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I have a Windows Server 2012 domain controller with DNS Server role installed. I configured several DNS servers as forwarders and that's working absolutely fine. All DNS requests are resolved.

Now I noticed in my firewall logs, that my DNS server permanently tries to reach gtld-servers.net on port 53, which is blocked by the firewall. Although there are none of these IP's configured as forwarders! Can you tell me, why it does that? I don't see any reason why.

IP's it tries to reach on port 53, but which are blocked:

  • 192.5.6.30
  • 192.42.93.30
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  • Why are you blocking access to authorative nameservers?
    – Torin
    Commented Feb 19, 2018 at 11:48
  • Because I have my own dns servers defined as forwarders.I just want to understand why it tries to reach dns servers which aren't configured as forwarders? It didn't do that in the past, I see those logs for the first time. Malware? Commented Feb 19, 2018 at 11:53
  • Is it possible that one or more of your configured forwarders don't perform recursion?
    – joeqwerty
    Commented Feb 19, 2018 at 16:11
  • How can I find that out? Commented Feb 20, 2018 at 14:22
  • The thing is, the whole problematic started two weeks ago. Before, we never had that problem. So something changed... Commented Feb 20, 2018 at 14:29

2 Answers 2

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By default, there is an option to Use root hints if no forwarders are available, which you can turn off, if you only want the forwarders to be used.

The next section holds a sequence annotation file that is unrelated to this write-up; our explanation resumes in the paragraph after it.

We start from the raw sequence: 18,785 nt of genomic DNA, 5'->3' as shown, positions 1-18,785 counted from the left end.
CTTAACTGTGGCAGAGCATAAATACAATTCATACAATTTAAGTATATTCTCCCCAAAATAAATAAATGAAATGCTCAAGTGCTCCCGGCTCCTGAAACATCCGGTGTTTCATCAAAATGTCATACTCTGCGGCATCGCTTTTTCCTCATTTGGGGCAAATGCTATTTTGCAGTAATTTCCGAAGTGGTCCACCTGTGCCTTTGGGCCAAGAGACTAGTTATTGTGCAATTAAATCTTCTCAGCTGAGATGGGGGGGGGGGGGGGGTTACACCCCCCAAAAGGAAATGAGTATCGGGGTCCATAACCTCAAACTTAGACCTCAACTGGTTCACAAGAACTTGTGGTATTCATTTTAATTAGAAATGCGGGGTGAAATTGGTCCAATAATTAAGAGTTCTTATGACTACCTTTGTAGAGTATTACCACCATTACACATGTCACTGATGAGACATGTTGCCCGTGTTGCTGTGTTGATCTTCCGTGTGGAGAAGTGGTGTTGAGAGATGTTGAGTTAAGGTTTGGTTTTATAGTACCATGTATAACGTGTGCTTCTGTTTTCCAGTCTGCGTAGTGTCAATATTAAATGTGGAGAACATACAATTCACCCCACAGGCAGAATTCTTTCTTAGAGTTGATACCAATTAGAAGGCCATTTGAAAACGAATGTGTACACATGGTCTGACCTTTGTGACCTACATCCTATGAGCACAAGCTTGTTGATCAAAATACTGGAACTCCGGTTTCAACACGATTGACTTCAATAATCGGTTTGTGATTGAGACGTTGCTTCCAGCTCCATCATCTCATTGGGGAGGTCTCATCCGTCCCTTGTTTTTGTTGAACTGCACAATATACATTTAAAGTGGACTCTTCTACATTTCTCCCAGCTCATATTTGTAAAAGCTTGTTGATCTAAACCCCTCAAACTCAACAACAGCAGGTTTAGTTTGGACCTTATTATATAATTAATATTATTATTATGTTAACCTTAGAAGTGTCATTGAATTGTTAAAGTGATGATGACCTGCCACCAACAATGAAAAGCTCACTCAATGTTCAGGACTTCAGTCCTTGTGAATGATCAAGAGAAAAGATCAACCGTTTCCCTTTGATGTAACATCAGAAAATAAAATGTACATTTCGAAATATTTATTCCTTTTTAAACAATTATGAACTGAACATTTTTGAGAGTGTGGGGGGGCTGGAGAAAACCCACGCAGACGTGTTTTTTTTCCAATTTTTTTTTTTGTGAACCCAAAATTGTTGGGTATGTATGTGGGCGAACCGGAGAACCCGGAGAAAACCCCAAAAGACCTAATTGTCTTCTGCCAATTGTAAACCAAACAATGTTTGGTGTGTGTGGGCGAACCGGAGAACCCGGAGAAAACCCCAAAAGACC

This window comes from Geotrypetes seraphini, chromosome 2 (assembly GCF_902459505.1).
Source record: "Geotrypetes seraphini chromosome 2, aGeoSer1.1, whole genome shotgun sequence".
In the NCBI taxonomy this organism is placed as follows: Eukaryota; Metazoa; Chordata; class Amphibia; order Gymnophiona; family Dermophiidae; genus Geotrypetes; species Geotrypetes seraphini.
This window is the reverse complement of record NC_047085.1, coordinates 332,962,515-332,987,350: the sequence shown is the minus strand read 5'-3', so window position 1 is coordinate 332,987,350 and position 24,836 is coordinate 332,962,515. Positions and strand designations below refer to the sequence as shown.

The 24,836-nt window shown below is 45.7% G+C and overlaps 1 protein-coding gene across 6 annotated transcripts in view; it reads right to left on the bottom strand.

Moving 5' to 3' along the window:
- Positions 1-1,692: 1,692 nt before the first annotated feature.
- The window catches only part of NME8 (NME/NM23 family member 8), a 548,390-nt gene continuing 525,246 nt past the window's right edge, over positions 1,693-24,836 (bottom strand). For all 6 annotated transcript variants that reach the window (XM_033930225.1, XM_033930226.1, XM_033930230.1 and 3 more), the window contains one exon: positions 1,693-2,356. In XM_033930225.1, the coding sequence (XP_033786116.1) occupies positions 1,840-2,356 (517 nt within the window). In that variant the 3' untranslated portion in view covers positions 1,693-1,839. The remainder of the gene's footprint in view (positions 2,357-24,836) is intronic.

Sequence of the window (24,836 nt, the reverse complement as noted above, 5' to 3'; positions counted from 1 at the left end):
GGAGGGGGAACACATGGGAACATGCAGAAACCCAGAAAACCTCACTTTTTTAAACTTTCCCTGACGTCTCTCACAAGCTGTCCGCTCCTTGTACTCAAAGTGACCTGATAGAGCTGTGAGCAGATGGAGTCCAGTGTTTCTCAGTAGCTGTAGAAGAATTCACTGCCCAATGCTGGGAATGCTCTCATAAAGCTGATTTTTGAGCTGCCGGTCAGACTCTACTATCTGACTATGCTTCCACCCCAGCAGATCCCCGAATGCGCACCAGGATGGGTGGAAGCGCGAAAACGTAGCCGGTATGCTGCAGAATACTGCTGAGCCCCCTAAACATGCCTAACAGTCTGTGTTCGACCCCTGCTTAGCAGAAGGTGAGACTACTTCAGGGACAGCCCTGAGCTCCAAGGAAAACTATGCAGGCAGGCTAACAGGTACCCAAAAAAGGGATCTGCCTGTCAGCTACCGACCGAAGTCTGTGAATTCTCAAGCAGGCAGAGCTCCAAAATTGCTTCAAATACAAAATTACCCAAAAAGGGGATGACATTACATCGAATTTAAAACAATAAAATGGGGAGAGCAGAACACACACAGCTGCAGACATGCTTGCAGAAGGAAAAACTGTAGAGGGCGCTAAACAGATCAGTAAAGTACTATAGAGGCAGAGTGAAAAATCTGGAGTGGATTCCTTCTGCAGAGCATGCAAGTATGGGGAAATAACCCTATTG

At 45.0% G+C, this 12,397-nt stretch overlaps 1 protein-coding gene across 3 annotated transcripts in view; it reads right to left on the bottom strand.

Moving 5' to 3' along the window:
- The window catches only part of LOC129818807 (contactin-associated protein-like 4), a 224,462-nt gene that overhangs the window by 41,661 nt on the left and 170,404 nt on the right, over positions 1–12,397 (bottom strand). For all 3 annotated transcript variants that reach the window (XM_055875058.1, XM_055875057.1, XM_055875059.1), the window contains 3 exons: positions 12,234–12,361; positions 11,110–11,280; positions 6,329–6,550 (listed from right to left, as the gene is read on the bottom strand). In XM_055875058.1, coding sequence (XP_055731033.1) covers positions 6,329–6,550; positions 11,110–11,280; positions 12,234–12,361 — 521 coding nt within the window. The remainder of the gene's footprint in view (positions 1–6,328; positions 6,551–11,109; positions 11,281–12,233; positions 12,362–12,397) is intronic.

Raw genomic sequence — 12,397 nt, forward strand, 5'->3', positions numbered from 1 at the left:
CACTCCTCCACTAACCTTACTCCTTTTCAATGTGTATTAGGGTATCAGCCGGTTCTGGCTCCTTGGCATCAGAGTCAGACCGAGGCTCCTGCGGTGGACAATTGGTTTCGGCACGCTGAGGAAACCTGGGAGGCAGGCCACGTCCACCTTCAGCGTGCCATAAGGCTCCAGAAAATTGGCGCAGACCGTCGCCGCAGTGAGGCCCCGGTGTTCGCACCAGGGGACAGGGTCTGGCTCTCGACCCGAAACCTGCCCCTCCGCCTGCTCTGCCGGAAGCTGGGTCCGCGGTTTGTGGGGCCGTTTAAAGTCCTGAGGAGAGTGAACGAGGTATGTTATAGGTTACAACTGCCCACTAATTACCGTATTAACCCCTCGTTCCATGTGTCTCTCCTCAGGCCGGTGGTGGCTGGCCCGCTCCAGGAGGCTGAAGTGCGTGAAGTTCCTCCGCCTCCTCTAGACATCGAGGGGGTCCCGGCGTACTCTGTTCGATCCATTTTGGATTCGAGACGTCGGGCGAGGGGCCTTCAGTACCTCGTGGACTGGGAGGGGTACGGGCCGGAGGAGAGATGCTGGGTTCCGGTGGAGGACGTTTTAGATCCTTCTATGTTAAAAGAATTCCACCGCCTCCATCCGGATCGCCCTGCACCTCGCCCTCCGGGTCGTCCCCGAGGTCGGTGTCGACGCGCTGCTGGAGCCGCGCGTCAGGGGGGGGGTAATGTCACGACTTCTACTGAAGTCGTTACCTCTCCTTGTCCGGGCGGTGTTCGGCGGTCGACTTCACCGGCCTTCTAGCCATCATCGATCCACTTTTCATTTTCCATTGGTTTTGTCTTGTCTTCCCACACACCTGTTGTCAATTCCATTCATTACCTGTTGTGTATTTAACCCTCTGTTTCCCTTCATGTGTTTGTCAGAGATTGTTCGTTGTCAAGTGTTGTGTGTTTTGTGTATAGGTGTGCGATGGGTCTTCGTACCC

Root hints are only used if forwarders are not configured or fail to respond. So the reason why it tries to reach other servers, might be that it that the forwarders fail to respond (in time) or fail to lookup some name.

To find out what's going on, you can turn on Debug Logging for the DNS server or use a packet analyzer like Wireshark.

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  • I can analyze the packets, you are right. But I'm still wondering what happened in the meantime. Two weeks ago, everything was fine. It started on February 7, 2018 Commented Feb 21, 2018 at 8:01
  • If you can see what computer and port it's coming from, you should be able to see which program it's from. Have you figured that out?
    – PatrikN
    Commented Feb 21, 2018 at 15:18
  • Sorry? the packets are originated at the domaincontroller/dns server Commented Feb 22, 2018 at 15:08
  • You can try Wireshark then and hopefully see the traffic and which local port it's coming from. Then you can check which program it belongs to from Cmd with Netstat -no | Find "11111" or whatever the port number is.
    – PatrikN
    Commented Feb 22, 2018 at 16:05
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In the DNS Management console > server properties > Forwarders tab, you need to UNcheck the box for "Use root hints if no forwarders are available", and you need to remove all the entries in the %SYSTEMROOT%\System32\DNS\Cache.DNS file.

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